The president of South Africa has been and gone. The United Nations is wringing its hands. NATO has said it will continue bombing, but Moammar Gaddafi has not announced his resignation. The rebels control Benghazi, but the government controls Tripoli. As of the end of April, the NATO bombardment had destroyed more than a third of Gaddafi’s military capacity but had not moved the front line at all. Hardly anything has changed since.
In other words, the Libyan war — or rebellion, or whatever we are calling it — is in stalemate. But is stalemate bad?
It depends on whom you ask. Sen. John McCain has been pretty clear: He said on “Meet the Press” in April that a stalemate would attract al-Qaeda to Libya — or others who might take advantage of the absence of political authority. For the same reasons, Sen. Lindsey Graham called on NATO to attack Gaddafi directly — to “cut the head of the snake off.” On the other side of the political spectrum, Rep. Dennis Kucinich has called for the president to withdraw from Libya immediately, on the grounds that a long-term American involvement there is illegal and unconstitutional — and stalemate, by definition, means a long-term commitment. The U.S. military has been involved in Libya one way or another since mid-March. At the second week of June, there is no obvious end in sight.
Stalemate looks bad: It makes NATO seem ineffectual. Stalemate also sounds bad, which is why nobody publicly defends it. And yet plenty of people, at least in the United States and Britain, are perfectly happy with their Libya policy, even if they never say so. They do give hints: A couple of weeks ago, Hillary Clinton declared that “time is working against Gaddafi.” The Libyan leader, she argued, will never again be able to establish control over the country. Instead — or so the theory goes — sanctions will begin to bite, food and fuel shortages will grow, his followers will grow restless, and his cronies will defect. Thus without direct Western military intervention, Gaddafi will be overthrown, the rebels can claim victory and NATO will disappear into the night. In Europe last week, President Obama told his counterparts, in effect, that this is his plan. He even urged officials from countries not in the military coalition to join, so as to be “on the right side” when the colonel’s regime collapses.
There is another piece to this argument, also never publicly stated: If time works against Gaddafi, time also works in the rebels’ favor. Time lets the rebels develop politically, giving them a chance to think about what they might want to become. Time lets them develop foreign contacts and a supply chain: Ships carrying supplies are docking in Misurata, which wasn’t possible a few weeks ago.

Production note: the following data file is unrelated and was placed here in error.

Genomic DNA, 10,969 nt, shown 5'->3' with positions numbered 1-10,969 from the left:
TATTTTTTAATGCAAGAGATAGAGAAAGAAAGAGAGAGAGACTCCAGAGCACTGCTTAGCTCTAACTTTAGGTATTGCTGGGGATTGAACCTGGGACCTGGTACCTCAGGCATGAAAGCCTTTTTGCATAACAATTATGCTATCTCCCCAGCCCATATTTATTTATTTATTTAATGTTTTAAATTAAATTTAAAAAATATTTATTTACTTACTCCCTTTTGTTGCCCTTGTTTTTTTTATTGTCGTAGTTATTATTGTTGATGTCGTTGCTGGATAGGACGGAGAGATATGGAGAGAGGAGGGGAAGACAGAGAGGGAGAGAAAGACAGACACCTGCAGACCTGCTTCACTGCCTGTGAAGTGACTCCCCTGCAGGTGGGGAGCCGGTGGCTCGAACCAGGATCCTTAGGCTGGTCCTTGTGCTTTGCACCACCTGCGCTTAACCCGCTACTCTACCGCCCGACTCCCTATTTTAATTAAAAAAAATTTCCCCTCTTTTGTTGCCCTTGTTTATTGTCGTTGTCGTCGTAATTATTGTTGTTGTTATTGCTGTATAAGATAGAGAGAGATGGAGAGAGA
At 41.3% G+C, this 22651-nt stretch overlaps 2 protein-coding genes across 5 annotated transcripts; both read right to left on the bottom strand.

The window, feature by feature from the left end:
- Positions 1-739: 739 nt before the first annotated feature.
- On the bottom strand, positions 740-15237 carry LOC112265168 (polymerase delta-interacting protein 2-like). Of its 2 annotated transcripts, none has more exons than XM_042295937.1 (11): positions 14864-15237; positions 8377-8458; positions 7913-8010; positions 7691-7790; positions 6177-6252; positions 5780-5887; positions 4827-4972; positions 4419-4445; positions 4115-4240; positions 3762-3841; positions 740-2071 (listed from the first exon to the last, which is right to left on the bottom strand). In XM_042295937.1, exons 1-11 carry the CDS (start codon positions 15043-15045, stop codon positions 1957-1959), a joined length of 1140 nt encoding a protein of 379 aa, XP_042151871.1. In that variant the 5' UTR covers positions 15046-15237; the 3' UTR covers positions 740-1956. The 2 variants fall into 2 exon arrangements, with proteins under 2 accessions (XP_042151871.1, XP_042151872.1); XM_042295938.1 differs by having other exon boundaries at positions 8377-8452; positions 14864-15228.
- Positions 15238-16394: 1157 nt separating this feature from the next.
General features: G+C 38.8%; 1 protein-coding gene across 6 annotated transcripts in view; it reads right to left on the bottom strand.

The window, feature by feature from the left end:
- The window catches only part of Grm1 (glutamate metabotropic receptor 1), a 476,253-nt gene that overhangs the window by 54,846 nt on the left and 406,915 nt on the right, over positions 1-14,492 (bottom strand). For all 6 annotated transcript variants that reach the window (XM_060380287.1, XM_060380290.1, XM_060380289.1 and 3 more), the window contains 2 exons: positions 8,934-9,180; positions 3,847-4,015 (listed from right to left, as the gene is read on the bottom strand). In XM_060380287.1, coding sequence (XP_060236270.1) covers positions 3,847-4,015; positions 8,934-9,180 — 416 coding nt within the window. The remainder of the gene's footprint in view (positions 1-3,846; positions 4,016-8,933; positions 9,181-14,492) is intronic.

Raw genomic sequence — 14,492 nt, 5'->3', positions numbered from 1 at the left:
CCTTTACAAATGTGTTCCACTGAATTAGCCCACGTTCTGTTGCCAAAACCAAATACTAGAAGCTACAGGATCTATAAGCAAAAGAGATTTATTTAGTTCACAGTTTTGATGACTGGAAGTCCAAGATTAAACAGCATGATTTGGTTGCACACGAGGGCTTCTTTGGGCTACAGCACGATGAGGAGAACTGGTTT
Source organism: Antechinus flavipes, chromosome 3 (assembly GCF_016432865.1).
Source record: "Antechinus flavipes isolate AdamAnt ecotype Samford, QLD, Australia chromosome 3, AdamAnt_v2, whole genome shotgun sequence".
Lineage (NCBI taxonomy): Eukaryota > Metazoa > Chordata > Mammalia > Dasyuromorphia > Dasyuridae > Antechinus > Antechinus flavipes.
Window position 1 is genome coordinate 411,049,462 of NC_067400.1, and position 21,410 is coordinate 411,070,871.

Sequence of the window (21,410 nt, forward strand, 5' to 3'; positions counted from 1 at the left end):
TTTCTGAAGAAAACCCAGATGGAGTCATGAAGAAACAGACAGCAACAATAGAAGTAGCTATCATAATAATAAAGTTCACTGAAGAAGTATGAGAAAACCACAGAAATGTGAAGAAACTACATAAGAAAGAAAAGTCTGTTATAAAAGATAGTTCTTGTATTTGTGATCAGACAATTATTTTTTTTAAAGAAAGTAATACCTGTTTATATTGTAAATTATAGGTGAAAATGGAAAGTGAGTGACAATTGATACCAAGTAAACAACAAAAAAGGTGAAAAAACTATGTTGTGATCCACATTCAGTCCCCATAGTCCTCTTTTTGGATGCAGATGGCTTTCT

It’s an interesting theory, and in the best of all possible worlds, it might even work. A steady but relentless bombing campaign, generous humanitarian aid and training for the rebels, a bit of patience, and we’re done with Gaddafi without too much fuss or boots on the ground. Alas, this scenario fails to take into account Gaddafi’s staying power — what is his incentive to leave? — the costs of this operation and the consequent domestic politics. Nobody is publishing honest figures, so they are hard to measure. But the Guardian newspaper estimates that the Libya engagement will have cost Britain $1.5 billion by September. It recently quoted a defense analyst who says that the British military had spent $500 million by the end of April and that ongoing operations are costing some $50 million a week.
American military spending may be as high or higher: Last Friday, the House passed a resolution demanding, among other things, that the president give some ballpark figures. Although Congress resisted Kucinich’s attempt to stop the war immediately, it can’t be long before someone more mainstream takes up the cause. Deficit-conscious Republicans are already noticing that large sums are being spent on a war that nobody is winning and that isn’t even a war as such. At some point, populists of all sorts are going to notice it, too.
I suspect that Obama knows this and that this is why he so rarely talks about Libya in public. The less attention drawn to the stalemate, the smaller the chance that someone will ask questions. Here is his gamble: that Gaddafi will fall before Congress has focused on the costs of the war, that the war will be over before the public questions his tactics — and that no one will notice that there isn’t a Plan B. Does he double down or quit?